Commuting on the roads, to and from the workplace, I have seen some shocking, and frankly, unbelievable instances of phone-usage while driving. The offenders do not even attempt to hide the device or use it clandestinely. Instead, they flaunt the rules openly and feign innocence or ignorance when caught.
One instance was a busy signal, in Hennur, Bengaluru. Traffic was moving slowly, but a scooter in front of me was moving slower than the normal, and worse, meandering left to right.
Peeking ahead, I saw the rider was riding one-handed. Pulling up alongside revealed the person had a phone in her left hand, continually texting! The same person didn’t have a regulation helmet, so flouting rules seemed second nature.
The most memorable incident has to be the time when the signal hit green, but the car in front still didn’t budge.
I squeezed into a gap in the right and glanced at the driver, who was taking a photo of something!
Each year, according to the WHO, India is the number one contributor to the global road crash mortality and morbidity figures. Every hour, 16 lives are lost to road crashes in India. In the last decade alone, India lost 1.3 million people to road crashes, and another 5.3 million were disabled for life. The WHO study pegged distracted driving as a major cause.
Distracted driving is basically not concentrating on driving as the primary activity, and multitasking while doing so. This includes activities like the usage of a mobile phone, eating and drinking, talking to co-passengers, self-grooming, reading or watching videos, adjusting the radio or music player and even using a GPS system.
Amongst these, mobile phone usage is said to be the most distracting factor.
TNS India Private Limited carried out a national survey, covering around eight cities in India. They covered 1749 drivers across four categories-four-wheelers, two-wheelers, truck/bus drivers and autorickshaw drivers.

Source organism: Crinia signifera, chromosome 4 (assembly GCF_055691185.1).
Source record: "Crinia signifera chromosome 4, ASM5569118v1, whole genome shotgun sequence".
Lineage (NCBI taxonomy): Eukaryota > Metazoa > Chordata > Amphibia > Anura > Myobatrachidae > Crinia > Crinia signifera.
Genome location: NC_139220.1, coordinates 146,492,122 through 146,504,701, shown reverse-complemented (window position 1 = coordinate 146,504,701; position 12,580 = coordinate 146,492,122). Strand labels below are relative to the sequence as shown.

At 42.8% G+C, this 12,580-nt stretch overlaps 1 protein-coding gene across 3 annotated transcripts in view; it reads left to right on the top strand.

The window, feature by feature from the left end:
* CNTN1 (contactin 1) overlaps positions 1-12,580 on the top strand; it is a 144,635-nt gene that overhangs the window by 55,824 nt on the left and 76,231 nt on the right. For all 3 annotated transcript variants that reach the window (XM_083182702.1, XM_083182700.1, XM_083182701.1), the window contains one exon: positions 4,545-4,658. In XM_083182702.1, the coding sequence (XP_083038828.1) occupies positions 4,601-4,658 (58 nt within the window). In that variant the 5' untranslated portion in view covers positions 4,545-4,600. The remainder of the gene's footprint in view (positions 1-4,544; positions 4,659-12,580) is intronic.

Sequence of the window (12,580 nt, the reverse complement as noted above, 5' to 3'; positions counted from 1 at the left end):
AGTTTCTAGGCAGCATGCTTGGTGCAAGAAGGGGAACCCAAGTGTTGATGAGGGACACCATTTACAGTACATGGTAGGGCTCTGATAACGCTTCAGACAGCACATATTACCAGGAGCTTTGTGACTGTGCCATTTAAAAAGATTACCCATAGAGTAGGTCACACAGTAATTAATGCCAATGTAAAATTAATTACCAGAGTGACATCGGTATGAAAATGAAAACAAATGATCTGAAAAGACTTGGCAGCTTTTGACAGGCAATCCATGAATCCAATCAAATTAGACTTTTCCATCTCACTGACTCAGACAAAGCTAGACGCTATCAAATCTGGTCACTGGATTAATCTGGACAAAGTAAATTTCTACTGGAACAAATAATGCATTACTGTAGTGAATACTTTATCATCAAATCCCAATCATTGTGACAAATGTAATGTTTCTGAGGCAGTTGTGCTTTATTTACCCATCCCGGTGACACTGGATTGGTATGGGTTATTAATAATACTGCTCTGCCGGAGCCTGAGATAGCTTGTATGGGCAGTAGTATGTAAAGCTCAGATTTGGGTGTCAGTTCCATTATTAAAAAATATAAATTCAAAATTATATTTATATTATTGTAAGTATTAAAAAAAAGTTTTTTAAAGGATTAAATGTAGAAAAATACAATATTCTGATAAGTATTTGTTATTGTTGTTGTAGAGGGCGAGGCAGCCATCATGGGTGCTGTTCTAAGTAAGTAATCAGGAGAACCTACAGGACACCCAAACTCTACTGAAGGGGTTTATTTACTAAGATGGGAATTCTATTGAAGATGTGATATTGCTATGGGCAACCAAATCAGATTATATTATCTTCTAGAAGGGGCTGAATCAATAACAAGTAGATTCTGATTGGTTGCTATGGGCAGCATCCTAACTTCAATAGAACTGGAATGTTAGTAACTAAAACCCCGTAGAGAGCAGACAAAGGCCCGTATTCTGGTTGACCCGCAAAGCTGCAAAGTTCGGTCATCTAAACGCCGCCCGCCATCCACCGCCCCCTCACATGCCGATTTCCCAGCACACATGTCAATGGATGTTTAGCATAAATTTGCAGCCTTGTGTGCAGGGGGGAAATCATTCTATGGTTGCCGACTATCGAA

The broad findings are quite disturbing:-
47% receive calls on their mobile phone while driving.
60% do not stop at a safe location to receive the calls.
20% have had a near-miss or crash, due to phone usage while driving.
34% tend to brake suddenly while driving.
When you use the phone while driving, you face primarily four kinds of distractions:-
Visual distractions, which take your eyes off the road.
Manual distractions, which cause you to take your hands off the steering wheel.
Auditory distractions, that block essential sounds that a driver needs to hear.
Cognitive distractions that take the mind’s focus entirely off what it is supposed to be doing.
The prices we’ve had to pay for have been quite steep.
September 2016- a bus falls off a bridge, in Orissa, the driver reportedly on cell-phone.
October 2015- a bus falls into a gorge in Kashmir, the driver loses control due to distractions while on the phone.
July 2014- a school bus gets rammed by a passenger train, because the driver is on the phone, at the unmanned level crossing.
Now, keep in mind, that using a phone while driving doesn’t just cover receiving calls. It also covers texting, scrolling social media, and doing a million myriad things, when you are supposed to be driving.
The West Bengal Government recently introduced a rule, by which offenders could lose their licences, and the ability to have one in the future – if they use their phones while driving.
The state is cracking down heavily on cell-phone usage while driving, terming it as ‘dangerous’ rather than ‘distracting’.
The February 1st incident at Murshidabad was probably the last straw. A bus crashed through a bridge, and fell into a lake, killing 44 people. Eyewitness accounts and call records suggest the driver may have been using a mobile phone while driving.
Until recently, Bengal’s first-time cell-phone usage offence fee was just Rs 100, which caused many to flout the rules with impunity. Now, there is a fine of Rs 1,000 or six-month jail for the first offence. And Rs 2,000 or two-year jail or both for a subsequent offence within three years of the previous offence.
But for bus and truck drivers, the first offence will invite licence-cancellation. For private vehicle owners, the offence leads to the loss of a licence.
The Bengal Government’s step, to revoke licences due to cell-phone usage, is quite a welcome decision. And one that perhaps should be an example for the rest of the country.
In light of disturbing statistics vis-a-vis cell-phone usage and driving, I daresay that the step taken by the Bengal Government might just be the beginning of implementing some ‘best practices’, steps that can curb and abolish cell-phone usage while driving, thus rendering out roads safe for motorists and pedestrians.
It is no surprise that in a study, 94% of all drivers asked, responded that mobile-phone usage during driving was hazardous. 96% of all two-wheeler drivers also claimed that phone usage during driving was dangerous.
The study mentions, that those who have had a close shave, or an accident, because of cell-phone use while driving, tend to reduce dramatically the amount of time they spend on the phone while they drive.
Why wait for a close call, or an accident, to learn a lesson which is actually as plain as day? Just don’t use the phone while you’re at the wheel!